Defence supply chain: Top tips for keeping your warehouse in order

The supply chain for defence markets is a critical one. A single point of failure can have repercussions far beyond a simple missed delivery.




Warehouses and the defence supply chain 

The warehouse has become mission-critical for defence and engineering. Whether it supports the front line or suppliers of high spec engineering equipment, a single point of failure can have repercussions far beyond a missed delivery.

Effective and efficient warehousing plays a vital role in the defence supply chain. The items being stored are unlike almost any other commodity and, as such, create a set of specific demands: security, secrecy, unpredictable demand, the need for specialist packaging.

Yet, by applying the right tools, technologies and strategies, a high functioning warehouse can form the bedrock of an effective and efficient defence supply ecosystem.

Key tips for warehouse efficiency 

So, what is that defence and engineering organisations want from their warehousing network? First and foremost, it needs to be effective; having sufficient inventory to deliver the right item to the right place at the right time. It needs to be efficient in doing so and responsive to (often unpredictable) changes in demand.

The operation in the warehouse needs to be working at an optimum level, with minimal waste and maximum value, all whilst prioritising security and health and safety, in this high risk and often high pressured environment.

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Design options

The key to achieving these goals starts with the design, where there is a balance to be had between the use of valuable resources to maximise storage density and maintaining operational efficiency from the building as a whole.

What’s more, the scale and range of inventory is likely to change over time and come from a host of different and changing suppliers; not to mention the ad hoc need to store ‘ugly’ items (those which are not suitable for standard racking). So, the flexibility to be able to redesign the warehouse – either incrementally or wholesale - is crucial.

This can be achieved through regularly reviewing and relaying the space to maintain, and optimise storage. The use of specialist packaging is another tactic that can be employed to store items with a large footprint.

Reducing costs

Staffing levels and automation all play a significant role as cost drivers. Employee productivity and flexibility helps ensure an optimal number of staff are employed and labour costs are controlled. Similarly, the equipment used in warehouses and the size of the warehouse contribute significantly to the overall cost profile of the work. So, intelligent selection of warehousing media and use of technology be it through complex integrated automated systems, or smaller interventions such as the use of carousels, can increase cubic efficiency and reduce overall warehouse size.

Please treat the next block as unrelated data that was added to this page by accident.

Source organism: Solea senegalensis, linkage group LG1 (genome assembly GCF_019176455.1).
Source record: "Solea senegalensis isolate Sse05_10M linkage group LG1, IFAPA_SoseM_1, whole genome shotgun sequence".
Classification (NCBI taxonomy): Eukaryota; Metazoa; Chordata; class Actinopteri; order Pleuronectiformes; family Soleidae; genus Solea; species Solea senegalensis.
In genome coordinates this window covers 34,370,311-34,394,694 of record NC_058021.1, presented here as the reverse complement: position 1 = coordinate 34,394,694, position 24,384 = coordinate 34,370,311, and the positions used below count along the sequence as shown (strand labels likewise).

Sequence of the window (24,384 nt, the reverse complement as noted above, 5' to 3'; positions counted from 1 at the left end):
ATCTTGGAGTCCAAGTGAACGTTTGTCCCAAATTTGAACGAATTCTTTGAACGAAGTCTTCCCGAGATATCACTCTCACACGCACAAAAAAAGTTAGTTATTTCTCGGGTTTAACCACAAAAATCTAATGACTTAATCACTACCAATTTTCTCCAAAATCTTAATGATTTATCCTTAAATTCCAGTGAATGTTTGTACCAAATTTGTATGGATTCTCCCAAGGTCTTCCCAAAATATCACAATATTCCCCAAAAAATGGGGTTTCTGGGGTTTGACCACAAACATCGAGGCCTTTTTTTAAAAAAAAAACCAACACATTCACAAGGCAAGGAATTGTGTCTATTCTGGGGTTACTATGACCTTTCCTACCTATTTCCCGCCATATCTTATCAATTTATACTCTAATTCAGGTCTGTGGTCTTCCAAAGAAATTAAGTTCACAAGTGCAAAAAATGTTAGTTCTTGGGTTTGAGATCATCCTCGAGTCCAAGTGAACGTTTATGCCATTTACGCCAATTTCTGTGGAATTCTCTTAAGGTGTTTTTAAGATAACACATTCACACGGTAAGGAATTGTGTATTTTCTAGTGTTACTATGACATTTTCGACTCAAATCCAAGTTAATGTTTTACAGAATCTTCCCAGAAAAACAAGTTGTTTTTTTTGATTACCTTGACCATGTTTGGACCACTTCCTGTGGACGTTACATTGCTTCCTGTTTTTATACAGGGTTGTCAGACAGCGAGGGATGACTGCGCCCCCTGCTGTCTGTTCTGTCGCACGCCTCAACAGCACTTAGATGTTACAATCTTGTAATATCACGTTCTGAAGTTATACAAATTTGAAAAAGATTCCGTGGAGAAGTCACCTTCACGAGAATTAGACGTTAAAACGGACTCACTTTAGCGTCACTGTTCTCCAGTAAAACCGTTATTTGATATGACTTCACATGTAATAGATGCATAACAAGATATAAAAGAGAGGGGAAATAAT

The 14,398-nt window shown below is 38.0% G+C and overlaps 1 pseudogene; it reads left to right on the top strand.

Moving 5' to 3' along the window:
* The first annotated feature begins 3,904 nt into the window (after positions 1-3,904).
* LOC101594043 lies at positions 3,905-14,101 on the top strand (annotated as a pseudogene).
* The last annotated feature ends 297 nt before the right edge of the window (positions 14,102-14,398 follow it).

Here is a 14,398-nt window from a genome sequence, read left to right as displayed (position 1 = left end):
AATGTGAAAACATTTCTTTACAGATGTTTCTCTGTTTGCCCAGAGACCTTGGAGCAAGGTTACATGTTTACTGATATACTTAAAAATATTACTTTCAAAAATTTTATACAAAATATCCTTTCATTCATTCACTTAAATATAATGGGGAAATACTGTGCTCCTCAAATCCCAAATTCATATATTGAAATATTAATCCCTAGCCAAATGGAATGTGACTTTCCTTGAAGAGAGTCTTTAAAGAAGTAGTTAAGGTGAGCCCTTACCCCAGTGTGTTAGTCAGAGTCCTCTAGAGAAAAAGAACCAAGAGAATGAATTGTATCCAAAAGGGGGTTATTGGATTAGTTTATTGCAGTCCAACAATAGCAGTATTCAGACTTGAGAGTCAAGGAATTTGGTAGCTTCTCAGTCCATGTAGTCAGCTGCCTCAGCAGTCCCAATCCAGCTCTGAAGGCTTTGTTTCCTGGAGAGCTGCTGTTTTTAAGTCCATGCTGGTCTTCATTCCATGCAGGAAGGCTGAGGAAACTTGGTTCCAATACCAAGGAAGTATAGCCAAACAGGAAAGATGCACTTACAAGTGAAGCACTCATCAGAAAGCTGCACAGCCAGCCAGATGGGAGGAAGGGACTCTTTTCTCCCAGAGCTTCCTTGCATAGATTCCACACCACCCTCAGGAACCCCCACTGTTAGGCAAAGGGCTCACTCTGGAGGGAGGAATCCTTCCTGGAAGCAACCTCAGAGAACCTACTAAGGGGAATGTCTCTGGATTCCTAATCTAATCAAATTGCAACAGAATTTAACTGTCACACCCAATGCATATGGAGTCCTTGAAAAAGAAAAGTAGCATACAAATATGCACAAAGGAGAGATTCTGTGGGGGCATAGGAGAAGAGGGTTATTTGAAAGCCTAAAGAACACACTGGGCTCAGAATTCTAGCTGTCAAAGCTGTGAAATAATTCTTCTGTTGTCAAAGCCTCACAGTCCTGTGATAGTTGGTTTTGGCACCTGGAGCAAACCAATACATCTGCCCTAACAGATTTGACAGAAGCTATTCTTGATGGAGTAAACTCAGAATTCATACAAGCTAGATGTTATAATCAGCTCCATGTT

Whether a defence business is working with a large network of warehouses or a central National Distribution Centre linking to smaller on-site storage, there is inevitably a need to take on more space to manage peaks in demand.

To avoid investment in additional fixed assets, those working with a third-party providers (3PLs) like Wincanton, can take advantage of access to their wide, compliant warehouse network, and the complementary services they provide. This route also allows them to share space alongside other non-competing parties in a single warehouse environment, to exploit economies of scale under shared leadership. 

Wearhouse management system 

Central to the success of a high functioning defence warehouse is a Warehouse Management System; technology which aids the organisation and optimisation of a warehouse operation. Through digitisation, the technology speeds up the flow of goods and information, forming a basis for decisions around the execution of stock, labour and space, all the while supporting companies in compliance with industry regulations and standards. 

More often than not, this system will interface (or integrate) with other business functions; transport, procurement, or HR. Call it a Control Tower; a position from which the customer can observe trends, make predictions around demand and supply and pre-empt issues before they happen. It is this visibility of the operation which, above all else, enables surety of supply in the most critical of situations.

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A high functioning warehouse is business critical in a defence and high spec engineering environment. The extent to which this can be achieved relies on close collaboration with and a deep understanding of all aspects of the operation it is supporting. Only close involvement with the teams responsible for production, through life support, compliance and IT can allow a supply chain expert to design the right warehouse space for the job

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